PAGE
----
The lists of "rural techies" and "rural non techies" do reveal two patterns. First, most of the rural techies are Republicans. Rick Boucher, Bart Gordon, Darlene Hooley, and Sam Gejdeson, and Pat Leahy are exceptions to the trend. Conversely, most of the non techies are Democrats. Ron Paul, Floyd Spence, and Don Young are exceptions. Second, region is important. None of the non techies are from the west.
Finally, another way to measure support for high tech from rural legislators would be to calculate the correlation coefficient for the U.S. Census figures for the percentage of each district or state that is rural, and that district's or state's representatives' support scores. The statistical correlation is positive, but very small for the House (.05), and nearly zero for the Senate.
INNER CITY AND SUBURBAN AMERICA
Just as legislators from rural America differ in their approaches to high tech issues, so do those from the metropolitan areas. However, in the cities the pattern is clearer. Suburban and exurban legislators tend to support high tech more, and inner city and urban legislators tend to support high tech less.
Tech Law Journal has no data set which measures the percentage of each Congressional district that is inner city, urban, suburban, and exurban, or similar breakdowns. Instead, the discussion that follows is a case by case analysis of several major metropolitan areas. Los Angeles, Chicago, and New York City metropolitan areas are examined.
In the New York tri-state metropolitan area support for high tech is scarce. The Representatives from the five boroughs, the western end of Long Island, and urban northern New Jersey just across the Hudson, score very low. For these eighteen districts (NY 4, 6-17 and NJ 6 and 8-13) the average score is only 27.78. The outer suburbs have a higher average score. The average score for the remainder of Long Island (NY 1-3 and 5), Westchester County (NY 18 and 20), the suburban districts of Connecticutt (CT 3-5), and New Jersey (NJ 5, 7, 11, and 12) is 53.85. This is a little better than the national average. However, none of these districts was represented by someone with a score of over 60. It is only some of the representatives from the surrounding hinterland that have scores of 80. These are the representatives from the Hudson Valley (Kelly), northern Connecticut (Johnson), and eastern Connecticut (Gejdenson).
Chicago is similar, but even less supportive of high tech. The inner city and urban districts of Cook County (IL 1-5, 7, 9) have representatives with very low scores. The average score was an extremely low 11.43. Bobby Rush scored 40, Guitierez scored 20, and the other five all scored 0. The suburban districts fared better. These are represented by Harris Fawell (R-IL-13, Score 20), Henry Hyde (R-IL-6, Score 40), and Phil Crane (R-IL-8, Score 60). Jerry Weller (R-IL-11), who represents some of the posh southern suburbs, as well as farmland, scored 100. The new House Speaker, Rep. Denny Hastert (R-IL-14, Score 80), represents a rural district to the west of Chicago.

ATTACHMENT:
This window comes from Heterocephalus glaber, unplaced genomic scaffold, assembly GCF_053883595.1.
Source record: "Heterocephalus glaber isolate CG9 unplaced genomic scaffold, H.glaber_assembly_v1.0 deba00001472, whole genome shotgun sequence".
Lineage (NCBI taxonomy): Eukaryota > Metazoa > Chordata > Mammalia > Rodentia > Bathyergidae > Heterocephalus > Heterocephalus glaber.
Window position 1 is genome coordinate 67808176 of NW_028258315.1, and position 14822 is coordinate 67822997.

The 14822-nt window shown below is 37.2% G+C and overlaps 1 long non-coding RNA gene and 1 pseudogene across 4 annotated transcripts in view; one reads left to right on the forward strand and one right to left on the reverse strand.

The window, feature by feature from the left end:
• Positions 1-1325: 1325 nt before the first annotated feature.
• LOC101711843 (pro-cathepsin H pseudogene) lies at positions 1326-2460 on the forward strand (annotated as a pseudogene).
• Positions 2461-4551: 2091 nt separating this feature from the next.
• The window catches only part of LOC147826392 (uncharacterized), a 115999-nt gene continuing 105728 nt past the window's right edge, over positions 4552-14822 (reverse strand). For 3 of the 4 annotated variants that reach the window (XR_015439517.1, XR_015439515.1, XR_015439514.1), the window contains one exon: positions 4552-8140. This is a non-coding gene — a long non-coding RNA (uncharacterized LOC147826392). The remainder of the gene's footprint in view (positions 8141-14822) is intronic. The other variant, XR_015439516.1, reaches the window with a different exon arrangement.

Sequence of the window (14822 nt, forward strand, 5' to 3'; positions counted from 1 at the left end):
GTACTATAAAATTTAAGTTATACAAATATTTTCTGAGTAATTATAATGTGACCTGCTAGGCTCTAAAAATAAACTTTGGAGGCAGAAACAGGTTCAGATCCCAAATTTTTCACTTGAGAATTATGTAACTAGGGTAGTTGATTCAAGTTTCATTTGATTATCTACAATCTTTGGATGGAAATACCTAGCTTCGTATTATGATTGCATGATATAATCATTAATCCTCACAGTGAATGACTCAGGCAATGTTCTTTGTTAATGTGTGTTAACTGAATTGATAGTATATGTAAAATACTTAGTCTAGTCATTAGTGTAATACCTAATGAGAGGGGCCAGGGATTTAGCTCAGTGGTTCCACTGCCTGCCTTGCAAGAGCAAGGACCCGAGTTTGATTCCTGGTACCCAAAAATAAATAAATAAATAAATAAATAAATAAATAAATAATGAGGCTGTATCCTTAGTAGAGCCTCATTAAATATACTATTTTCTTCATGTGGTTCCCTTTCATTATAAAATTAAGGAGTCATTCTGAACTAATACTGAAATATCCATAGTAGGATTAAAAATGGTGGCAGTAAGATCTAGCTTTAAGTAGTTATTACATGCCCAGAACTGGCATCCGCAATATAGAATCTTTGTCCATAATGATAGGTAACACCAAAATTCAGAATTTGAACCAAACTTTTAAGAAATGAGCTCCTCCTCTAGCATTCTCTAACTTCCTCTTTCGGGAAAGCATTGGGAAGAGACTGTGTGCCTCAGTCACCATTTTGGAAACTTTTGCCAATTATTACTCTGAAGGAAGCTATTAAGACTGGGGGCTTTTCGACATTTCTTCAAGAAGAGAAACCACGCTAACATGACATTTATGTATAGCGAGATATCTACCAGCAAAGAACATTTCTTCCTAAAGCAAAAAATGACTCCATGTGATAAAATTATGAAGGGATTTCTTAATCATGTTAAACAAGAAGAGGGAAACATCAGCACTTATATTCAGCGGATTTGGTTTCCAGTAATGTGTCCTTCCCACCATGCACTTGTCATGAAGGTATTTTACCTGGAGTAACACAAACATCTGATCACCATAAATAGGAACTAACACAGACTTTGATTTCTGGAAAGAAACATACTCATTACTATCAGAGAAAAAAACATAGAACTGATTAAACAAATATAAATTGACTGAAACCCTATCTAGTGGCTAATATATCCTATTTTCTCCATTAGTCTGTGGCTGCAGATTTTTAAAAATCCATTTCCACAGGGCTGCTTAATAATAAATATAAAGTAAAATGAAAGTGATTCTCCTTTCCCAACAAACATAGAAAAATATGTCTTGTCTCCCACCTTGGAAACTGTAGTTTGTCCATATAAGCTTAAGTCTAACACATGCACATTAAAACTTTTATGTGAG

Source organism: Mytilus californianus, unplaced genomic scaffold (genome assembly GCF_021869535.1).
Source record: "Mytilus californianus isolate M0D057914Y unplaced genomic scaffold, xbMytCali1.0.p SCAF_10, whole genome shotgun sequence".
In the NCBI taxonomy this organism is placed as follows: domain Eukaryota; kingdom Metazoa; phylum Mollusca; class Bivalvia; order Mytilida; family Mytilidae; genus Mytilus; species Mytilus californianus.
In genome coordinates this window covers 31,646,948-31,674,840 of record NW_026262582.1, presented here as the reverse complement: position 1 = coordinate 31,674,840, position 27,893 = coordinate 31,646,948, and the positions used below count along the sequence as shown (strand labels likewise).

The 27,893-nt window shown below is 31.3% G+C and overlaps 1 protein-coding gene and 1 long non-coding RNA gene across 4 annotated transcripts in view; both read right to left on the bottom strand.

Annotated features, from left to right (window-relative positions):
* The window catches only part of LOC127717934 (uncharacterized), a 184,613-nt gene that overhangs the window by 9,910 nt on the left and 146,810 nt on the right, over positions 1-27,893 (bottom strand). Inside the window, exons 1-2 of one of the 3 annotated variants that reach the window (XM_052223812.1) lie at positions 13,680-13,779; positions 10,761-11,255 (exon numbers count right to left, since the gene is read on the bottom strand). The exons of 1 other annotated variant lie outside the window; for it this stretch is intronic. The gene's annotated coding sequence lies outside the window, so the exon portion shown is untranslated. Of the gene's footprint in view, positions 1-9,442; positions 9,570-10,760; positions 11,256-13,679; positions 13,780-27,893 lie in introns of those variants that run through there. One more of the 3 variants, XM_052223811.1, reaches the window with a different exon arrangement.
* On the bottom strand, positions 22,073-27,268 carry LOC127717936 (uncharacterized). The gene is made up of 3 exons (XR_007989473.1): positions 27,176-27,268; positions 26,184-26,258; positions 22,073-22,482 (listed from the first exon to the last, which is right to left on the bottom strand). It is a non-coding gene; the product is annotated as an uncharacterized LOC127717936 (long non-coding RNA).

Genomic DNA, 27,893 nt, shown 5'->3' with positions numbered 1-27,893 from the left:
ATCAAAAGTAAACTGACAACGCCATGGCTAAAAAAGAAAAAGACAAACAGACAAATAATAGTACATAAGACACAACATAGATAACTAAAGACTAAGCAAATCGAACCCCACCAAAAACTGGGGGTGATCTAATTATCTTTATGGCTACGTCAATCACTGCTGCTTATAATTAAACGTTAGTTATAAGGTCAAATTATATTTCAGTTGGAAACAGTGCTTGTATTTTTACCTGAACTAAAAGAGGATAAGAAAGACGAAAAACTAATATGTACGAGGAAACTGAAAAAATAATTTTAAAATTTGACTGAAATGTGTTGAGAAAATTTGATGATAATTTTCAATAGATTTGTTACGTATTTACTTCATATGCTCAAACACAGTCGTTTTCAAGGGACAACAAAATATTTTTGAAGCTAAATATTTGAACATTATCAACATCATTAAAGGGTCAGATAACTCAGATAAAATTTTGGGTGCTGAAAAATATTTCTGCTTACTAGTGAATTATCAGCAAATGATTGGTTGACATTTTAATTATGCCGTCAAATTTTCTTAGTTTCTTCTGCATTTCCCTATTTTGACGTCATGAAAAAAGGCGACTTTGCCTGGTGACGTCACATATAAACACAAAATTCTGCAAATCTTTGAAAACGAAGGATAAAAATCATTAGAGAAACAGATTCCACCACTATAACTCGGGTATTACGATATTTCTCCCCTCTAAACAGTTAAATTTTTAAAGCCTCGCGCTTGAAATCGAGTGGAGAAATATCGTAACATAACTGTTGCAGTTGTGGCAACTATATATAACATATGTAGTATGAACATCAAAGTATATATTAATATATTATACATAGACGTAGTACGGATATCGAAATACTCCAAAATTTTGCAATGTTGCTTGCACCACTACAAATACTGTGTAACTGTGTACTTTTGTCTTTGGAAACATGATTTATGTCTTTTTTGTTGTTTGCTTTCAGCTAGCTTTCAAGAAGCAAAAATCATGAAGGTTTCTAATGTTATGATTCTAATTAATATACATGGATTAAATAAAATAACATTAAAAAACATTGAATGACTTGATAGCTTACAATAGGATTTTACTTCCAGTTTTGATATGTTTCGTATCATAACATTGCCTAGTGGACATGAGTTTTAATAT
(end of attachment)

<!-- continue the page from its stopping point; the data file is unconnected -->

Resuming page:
The Los Angeles area is more supportive of high tech, but the same urban-suburban difference prevails there too. There is a set of Representatives from nine continguous districts in the middle of Los Angeles County with an average score of only 22.5 (CA 29, 30, 32-35, 37, and 39). On the periphery of Los Angeles County the scores go up. The eleven districts that abut on and surround these inner districts have a very high average score of 76.36 (CA 24, 25, 27, 28, 31, 41, 47, 46, 45, 38, and 36). Further south, on the "silicon coast," several more representatives have perfect scores. In fact, in California, almost all of the Representatives from outside of the centers of Los Angeles, San Diego, San Francisco, and Oakland have very high scores.
There are several exceptions to the pattern of city centers being represented by people with low scores. First, there is Seattle, which was represented by Rick White (Score 100), Jennifer Dunn (Score 100), and , Jim McDermott (Score 40). Second, there is the Boston area, which was represented by Joe Kennedy (Score 80), John Moakley (Score 80), Ed Markey (Score 60), and Barney Frank (Score 80). Finally, there is the Washington DC area, which was represented by Connie Morella (Score 100), Tom Davis (Score 80), James Moran (Score 60), and Al Wynn (Score 20). Eleanor Norton is the non voting delegate representing the "inner city". She still managed a score of 40. Of course, the Seattle, Boston, and Washington DC areas all have major concentrations of high tech.